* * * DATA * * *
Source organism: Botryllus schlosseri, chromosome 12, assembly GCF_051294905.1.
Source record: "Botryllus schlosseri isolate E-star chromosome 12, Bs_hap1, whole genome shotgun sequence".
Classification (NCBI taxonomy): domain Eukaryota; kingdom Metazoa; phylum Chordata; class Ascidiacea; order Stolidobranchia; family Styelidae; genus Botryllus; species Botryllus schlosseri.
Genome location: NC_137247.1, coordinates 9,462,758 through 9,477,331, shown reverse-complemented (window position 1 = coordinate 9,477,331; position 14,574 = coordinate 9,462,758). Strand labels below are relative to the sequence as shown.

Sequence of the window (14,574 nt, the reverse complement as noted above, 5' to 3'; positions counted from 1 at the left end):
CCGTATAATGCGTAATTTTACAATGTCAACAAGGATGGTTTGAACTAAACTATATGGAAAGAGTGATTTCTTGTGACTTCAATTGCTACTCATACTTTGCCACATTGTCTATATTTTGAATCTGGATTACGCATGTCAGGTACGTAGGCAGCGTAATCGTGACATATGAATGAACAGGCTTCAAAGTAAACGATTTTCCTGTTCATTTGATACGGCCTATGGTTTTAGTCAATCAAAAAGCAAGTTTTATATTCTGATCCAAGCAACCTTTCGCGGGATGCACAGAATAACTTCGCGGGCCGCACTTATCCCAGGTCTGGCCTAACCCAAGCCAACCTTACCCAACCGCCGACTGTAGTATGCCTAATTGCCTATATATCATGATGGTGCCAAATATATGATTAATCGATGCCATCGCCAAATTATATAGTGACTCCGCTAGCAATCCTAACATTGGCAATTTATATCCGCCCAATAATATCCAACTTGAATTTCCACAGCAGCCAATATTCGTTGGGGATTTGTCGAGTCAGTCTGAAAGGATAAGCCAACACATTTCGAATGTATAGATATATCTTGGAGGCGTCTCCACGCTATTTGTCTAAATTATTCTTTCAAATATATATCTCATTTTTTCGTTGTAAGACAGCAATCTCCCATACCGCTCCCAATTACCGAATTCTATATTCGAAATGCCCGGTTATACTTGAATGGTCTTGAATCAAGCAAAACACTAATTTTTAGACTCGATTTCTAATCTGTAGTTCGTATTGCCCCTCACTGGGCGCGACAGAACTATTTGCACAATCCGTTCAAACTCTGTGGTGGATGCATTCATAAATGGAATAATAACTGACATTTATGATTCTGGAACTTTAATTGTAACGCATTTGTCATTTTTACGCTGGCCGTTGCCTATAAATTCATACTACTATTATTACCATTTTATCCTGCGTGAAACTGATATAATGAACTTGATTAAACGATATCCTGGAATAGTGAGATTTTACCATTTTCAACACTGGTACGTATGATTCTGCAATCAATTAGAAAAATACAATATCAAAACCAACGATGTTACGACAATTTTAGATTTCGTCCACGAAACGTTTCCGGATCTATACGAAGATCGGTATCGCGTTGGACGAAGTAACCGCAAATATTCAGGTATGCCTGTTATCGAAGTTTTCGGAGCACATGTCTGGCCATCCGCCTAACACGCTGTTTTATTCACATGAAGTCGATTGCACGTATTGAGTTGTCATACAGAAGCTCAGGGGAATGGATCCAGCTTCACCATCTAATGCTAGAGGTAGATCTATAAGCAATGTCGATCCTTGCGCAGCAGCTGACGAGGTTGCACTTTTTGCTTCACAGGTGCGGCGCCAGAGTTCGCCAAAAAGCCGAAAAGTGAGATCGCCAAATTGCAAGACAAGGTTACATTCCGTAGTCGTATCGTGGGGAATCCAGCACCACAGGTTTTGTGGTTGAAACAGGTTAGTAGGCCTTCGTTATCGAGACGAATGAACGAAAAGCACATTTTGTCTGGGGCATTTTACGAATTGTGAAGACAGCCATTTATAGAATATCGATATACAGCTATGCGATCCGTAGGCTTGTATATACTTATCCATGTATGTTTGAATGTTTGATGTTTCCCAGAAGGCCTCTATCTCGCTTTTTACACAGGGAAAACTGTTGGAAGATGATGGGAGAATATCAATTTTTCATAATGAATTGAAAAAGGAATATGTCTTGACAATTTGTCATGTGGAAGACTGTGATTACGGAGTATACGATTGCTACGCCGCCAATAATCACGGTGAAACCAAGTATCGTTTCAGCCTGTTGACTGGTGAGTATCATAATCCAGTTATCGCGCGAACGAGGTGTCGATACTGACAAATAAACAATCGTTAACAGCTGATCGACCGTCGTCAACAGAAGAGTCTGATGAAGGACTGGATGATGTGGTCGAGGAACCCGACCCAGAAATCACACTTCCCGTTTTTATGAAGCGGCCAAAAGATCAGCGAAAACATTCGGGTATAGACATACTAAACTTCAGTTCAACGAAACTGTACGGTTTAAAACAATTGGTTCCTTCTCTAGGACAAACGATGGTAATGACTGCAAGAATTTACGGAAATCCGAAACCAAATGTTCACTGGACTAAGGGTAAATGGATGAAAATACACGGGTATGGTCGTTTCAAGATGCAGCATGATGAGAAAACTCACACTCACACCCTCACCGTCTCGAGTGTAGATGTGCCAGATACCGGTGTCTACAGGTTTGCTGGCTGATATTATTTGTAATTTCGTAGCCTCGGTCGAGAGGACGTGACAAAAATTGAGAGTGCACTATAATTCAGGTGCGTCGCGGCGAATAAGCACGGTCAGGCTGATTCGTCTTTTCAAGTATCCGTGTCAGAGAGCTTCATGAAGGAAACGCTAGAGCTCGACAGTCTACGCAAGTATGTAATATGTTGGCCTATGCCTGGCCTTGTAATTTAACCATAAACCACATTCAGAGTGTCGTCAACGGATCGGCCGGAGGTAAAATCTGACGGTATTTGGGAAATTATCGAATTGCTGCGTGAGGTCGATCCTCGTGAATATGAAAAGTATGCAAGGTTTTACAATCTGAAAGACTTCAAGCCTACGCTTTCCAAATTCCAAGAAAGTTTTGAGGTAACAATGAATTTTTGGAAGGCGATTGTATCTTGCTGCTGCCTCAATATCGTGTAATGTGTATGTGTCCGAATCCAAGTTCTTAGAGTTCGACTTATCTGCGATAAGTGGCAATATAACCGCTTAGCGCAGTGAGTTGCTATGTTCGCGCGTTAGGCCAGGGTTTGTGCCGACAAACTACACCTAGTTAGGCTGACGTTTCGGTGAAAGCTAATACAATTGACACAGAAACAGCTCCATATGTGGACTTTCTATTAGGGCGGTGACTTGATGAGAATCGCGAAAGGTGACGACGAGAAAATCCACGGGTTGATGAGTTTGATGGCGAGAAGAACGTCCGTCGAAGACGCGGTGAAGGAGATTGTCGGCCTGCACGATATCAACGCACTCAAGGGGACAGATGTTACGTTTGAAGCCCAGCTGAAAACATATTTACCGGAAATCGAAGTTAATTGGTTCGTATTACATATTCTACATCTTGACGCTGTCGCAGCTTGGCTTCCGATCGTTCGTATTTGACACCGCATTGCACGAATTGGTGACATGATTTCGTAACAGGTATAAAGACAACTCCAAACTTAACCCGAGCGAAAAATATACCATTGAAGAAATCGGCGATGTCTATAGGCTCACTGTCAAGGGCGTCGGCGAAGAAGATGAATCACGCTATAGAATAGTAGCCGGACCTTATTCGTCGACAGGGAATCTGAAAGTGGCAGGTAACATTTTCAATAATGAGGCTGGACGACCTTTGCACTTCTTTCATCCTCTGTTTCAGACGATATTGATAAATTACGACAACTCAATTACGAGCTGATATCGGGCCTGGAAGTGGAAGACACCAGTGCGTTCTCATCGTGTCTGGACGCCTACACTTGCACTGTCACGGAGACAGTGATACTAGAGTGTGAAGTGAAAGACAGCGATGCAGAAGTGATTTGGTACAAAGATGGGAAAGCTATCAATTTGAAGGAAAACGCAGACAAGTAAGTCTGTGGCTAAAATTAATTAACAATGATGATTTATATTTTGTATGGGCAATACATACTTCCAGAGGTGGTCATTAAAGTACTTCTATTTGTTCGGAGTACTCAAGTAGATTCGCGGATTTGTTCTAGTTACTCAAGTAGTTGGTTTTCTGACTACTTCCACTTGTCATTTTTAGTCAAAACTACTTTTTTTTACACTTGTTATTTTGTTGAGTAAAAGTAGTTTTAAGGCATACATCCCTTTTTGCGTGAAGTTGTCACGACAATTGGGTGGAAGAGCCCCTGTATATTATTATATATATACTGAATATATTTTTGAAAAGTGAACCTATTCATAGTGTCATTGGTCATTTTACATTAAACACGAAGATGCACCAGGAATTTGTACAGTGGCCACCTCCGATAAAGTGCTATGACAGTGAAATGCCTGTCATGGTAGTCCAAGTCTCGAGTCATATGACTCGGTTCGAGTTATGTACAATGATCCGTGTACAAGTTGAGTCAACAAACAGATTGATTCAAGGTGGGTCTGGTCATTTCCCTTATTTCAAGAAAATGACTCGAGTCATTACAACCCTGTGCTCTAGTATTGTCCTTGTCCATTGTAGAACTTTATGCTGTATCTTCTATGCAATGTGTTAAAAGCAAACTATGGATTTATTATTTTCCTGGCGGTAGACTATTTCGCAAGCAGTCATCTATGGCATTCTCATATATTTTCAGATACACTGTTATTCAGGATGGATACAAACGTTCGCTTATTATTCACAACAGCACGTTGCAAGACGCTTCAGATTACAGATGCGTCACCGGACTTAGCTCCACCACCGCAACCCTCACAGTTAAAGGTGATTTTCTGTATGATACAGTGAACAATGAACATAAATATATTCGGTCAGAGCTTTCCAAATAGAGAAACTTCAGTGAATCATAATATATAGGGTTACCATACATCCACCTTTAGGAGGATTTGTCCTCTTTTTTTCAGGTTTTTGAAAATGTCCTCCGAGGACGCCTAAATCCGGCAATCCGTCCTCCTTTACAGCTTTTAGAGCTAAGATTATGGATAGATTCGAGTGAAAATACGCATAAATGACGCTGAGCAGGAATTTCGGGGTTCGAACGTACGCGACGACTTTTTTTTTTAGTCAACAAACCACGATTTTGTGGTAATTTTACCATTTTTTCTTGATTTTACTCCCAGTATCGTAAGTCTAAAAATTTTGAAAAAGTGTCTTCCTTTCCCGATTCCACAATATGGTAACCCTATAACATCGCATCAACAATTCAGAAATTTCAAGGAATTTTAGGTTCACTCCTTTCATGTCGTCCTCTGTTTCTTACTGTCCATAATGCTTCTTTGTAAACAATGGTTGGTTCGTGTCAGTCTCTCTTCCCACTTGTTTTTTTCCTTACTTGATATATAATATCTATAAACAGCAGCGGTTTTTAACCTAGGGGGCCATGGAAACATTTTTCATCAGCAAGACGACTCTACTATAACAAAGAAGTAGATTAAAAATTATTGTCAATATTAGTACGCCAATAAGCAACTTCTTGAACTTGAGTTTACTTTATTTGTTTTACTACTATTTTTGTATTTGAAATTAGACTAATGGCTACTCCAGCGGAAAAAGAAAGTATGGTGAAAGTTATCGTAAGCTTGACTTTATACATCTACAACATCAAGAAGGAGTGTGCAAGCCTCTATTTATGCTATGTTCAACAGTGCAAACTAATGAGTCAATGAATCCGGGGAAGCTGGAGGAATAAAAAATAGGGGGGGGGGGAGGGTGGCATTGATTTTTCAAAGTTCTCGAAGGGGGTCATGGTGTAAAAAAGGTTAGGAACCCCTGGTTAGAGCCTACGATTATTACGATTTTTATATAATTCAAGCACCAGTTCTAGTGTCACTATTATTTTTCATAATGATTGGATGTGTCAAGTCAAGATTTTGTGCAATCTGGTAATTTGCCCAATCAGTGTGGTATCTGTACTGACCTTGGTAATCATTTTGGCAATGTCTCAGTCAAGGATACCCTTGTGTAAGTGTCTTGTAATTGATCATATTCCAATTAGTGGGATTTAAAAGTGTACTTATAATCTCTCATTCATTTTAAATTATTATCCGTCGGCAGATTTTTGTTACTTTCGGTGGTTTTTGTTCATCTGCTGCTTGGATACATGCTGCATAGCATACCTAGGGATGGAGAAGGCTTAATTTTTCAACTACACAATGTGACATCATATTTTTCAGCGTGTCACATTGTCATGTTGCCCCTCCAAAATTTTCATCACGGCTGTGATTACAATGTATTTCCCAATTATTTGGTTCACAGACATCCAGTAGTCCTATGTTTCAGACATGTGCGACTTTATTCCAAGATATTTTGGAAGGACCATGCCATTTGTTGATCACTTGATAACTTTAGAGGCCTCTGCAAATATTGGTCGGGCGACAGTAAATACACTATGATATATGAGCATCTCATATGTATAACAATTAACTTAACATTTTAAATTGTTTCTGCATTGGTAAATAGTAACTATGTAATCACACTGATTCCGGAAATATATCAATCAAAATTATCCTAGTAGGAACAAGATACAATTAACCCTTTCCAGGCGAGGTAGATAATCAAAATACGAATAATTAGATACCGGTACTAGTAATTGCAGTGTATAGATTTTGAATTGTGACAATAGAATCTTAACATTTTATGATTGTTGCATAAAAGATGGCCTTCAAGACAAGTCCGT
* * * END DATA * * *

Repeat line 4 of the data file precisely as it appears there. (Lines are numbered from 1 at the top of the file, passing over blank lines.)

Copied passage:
Genome location: NC_137247.1, coordinates 9,462,758 through 9,477,331, shown reverse-complemented (window position 1 = coordinate 9,477,331; position 14,574 = coordinate 9,462,758). Strand labels below are relative to the sequence as shown.